Financial Tips for Newly Retired Seniors

Financial Tips for SeniorsMost people look forward to their retirement years; it’s a time when we can finally relax, explore new options, travel, and enjoy all that life has to offer without the stress of heading into the office anymore. However, being prepared for the change in lifestyle that’s ahead means more than just thinking about how you’ll fill your days; it also requires being financially ready. Retirement may signify the end of your working life, but it’s definitely not the end of your financial life!

The Importance of Planning for the Future

While you might be anxious to take that big cruise or European sight-seeing trip, it’s important for new retirees to assess their financial situation for future needs. You may still be healthy and independent now, but if your medical needs change, would you be ready to pay for the costs associated with the care needed, especially if it’s for the long term? Properly planning for the future means that you’ll be able to truly enjoy your retirement years to the fullest extent.

Financial Tips and Advice for Seniors

While it can be difficult to judge just how much money you’ll need to ensure a comfortable future and cover all the costs associated with retirement, you can use these financial tips for seniors to make sure you’re protecting your assets as much as possible:

  • Plan for the long term. According to a survey conducted by Wells-Fargo a few years back, only one-third of Americans have a financial plan that is set to see them through retirement. With no plan, you might eat up all your savings within the first few years of retirement. Plus, as mentioned before, being prepared for the changes in your health that could occur as you age is vital, and most of us will incur costs for long-term care down the road.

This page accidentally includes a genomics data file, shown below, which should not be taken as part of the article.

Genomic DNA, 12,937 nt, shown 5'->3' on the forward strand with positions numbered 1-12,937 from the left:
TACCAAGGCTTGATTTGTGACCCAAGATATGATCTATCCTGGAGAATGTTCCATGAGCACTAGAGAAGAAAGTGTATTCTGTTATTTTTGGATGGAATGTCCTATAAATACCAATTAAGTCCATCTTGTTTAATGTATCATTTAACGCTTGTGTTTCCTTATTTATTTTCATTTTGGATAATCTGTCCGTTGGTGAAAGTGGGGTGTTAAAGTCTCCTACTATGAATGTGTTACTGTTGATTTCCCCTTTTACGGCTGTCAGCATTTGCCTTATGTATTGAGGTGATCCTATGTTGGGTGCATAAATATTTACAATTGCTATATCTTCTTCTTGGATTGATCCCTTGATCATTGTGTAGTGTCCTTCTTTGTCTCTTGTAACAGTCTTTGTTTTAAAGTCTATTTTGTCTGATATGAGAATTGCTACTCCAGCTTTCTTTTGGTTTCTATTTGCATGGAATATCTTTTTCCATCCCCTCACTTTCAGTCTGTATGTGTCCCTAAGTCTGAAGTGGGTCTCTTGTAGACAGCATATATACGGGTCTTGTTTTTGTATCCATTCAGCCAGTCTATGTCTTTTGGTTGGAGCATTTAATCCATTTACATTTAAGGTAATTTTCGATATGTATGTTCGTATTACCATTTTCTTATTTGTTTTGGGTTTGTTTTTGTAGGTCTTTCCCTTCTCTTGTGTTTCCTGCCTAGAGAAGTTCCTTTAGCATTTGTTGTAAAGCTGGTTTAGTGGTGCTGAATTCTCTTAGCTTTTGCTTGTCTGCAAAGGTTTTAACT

• Seek a professional financial advisor. When it comes to managing your money, you’ll want to see professional help. Advice from family members can be helpful, but a trained financial expert can ensure you’re making wise decisions with your savings and investments.
  • Watch out for scams targeting seniors. Sadly, seniors are often the targets of financial scams; in fact, research verifies that 1 in 5 older Americans have been preyed upon by scammers. Educate yourself about the different types of scams out there and beware of those offers that sound too good to be true.
  • Don’t forget about inflation. Over time, prices will rise and your money will gradually be worth less. Understanding how inflation can affect your savings will ensure your hard-earned cash does not get depleted and leave you no money for the future.
  • Try not to rely on Social Security. It’s important not to expect that Social Security benefits alone will allow for a fulfilling, financially-sound retirement. Plus, you can be fairly certain Social Security won’t cover long-term care costs. With the future of Social Security not entirely clear at this time due to government changes that could occur, make sure you have an additional retirement savings plan.
  • Update your portfolio regularly. Changes in your health and lifestyle can affect your current portfolio, so make sure you’re updating it regularly. It can be difficult to know just what type of future expenses you’ll have when it comes to medical costs or long-term care, but keep a realistic perspective that your needs might change.